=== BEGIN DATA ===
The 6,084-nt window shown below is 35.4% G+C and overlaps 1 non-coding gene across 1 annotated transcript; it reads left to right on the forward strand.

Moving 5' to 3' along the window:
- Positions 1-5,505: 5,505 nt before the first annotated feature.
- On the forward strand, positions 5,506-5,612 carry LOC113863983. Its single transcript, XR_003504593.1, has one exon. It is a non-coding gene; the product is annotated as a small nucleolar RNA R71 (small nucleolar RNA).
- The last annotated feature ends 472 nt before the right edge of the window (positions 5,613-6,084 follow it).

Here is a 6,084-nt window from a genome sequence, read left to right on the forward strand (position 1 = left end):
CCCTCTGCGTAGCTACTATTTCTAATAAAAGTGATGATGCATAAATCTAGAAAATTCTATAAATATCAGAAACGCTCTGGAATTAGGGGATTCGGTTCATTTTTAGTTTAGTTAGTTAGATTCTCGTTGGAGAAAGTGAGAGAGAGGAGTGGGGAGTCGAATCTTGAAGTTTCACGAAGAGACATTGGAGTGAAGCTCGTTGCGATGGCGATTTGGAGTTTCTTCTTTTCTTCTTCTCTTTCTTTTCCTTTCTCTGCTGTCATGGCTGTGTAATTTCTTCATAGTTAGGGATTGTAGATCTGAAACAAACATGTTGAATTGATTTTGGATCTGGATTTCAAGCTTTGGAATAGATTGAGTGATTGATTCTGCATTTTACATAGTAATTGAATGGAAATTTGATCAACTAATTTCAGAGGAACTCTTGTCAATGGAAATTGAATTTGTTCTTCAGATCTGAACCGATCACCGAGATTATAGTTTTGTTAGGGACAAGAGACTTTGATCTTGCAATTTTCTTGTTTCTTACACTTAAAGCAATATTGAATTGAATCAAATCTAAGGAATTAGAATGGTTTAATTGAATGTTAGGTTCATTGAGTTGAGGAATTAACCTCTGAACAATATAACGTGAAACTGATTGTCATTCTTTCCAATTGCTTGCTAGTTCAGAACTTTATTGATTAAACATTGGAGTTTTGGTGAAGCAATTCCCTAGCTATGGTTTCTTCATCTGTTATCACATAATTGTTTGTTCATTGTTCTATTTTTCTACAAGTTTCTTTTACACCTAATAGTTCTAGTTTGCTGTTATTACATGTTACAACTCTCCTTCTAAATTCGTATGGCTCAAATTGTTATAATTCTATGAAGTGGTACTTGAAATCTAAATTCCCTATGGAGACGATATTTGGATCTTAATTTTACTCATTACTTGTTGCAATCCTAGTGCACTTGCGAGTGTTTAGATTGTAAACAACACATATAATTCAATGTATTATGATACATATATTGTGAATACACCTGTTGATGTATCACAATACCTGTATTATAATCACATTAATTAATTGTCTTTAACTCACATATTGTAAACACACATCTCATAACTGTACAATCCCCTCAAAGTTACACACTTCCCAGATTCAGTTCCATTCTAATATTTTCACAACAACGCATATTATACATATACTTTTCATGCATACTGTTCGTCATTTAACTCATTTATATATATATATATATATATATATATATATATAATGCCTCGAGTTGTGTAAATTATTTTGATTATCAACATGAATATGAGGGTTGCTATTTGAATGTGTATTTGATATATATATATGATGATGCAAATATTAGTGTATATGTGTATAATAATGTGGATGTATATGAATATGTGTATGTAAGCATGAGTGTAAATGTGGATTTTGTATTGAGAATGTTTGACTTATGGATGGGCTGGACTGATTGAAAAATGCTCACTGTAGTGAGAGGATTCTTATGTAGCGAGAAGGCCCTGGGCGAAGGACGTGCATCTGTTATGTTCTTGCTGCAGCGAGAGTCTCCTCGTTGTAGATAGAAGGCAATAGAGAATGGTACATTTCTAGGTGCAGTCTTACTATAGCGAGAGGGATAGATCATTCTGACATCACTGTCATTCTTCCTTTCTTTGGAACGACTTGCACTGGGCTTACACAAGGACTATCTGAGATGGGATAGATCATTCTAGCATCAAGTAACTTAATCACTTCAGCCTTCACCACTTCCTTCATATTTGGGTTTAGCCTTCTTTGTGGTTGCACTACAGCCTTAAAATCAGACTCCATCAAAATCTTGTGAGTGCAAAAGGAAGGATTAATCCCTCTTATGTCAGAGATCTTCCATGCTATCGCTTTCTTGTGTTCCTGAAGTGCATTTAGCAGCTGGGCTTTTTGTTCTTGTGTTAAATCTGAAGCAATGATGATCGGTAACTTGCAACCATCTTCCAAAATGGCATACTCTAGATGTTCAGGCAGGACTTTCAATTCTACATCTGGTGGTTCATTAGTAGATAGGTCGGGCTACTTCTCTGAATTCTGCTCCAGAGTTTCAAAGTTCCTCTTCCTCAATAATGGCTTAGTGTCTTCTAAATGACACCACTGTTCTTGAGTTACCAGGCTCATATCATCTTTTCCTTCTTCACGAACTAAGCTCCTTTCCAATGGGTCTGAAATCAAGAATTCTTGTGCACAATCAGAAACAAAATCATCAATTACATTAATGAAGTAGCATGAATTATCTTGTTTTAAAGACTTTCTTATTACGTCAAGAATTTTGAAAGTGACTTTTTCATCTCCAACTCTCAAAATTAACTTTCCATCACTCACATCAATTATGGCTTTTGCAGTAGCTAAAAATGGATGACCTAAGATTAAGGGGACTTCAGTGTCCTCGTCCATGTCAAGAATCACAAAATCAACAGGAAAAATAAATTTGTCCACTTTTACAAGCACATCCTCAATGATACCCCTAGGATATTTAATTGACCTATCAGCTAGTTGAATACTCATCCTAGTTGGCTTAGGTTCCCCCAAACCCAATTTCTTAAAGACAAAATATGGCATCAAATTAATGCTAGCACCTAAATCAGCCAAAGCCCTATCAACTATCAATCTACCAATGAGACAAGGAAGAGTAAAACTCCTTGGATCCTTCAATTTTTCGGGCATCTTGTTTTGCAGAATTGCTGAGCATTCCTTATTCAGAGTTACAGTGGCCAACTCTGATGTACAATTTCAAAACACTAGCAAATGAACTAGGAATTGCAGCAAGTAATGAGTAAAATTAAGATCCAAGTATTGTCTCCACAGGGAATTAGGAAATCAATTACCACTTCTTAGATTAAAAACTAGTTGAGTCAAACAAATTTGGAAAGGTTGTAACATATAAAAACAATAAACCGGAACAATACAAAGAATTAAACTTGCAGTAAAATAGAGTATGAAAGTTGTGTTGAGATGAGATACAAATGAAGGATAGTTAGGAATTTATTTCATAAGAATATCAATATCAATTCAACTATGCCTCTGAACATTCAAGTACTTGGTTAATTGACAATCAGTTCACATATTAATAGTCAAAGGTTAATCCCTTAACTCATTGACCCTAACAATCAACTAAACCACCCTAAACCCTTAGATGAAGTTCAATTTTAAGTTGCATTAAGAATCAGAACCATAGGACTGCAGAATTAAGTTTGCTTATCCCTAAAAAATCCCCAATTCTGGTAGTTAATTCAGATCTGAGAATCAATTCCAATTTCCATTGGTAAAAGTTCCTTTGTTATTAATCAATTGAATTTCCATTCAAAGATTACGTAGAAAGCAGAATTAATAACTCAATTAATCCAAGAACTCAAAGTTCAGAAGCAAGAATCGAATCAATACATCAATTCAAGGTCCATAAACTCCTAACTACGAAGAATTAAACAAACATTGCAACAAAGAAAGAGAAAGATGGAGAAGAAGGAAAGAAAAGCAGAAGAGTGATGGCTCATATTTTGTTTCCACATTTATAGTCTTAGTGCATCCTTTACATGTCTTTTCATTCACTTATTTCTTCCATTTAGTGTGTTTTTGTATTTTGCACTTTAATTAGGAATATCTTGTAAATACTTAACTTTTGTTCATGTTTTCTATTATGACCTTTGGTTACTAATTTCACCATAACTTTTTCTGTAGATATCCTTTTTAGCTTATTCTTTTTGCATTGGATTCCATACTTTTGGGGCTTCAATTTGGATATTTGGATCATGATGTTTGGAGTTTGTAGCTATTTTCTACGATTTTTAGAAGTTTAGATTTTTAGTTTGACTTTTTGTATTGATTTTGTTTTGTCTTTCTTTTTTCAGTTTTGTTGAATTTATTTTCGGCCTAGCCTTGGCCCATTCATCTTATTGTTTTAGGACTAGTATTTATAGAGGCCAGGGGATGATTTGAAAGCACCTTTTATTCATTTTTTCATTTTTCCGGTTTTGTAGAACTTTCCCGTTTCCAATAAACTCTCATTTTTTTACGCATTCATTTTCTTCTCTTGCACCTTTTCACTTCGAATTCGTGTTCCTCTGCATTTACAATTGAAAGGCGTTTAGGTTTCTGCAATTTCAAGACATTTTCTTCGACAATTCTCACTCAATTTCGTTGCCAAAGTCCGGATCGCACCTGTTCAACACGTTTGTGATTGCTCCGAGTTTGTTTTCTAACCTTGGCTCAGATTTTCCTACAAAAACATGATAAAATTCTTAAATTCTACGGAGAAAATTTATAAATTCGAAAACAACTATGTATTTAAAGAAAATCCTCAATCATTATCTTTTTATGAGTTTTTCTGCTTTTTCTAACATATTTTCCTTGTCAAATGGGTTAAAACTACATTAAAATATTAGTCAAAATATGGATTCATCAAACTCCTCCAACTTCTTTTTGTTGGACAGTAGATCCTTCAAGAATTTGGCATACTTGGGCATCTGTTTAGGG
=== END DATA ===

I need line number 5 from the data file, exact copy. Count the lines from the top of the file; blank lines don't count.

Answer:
- The last annotated feature ends 472 nt before the right edge of the window (positions 5,613-6,084 follow it).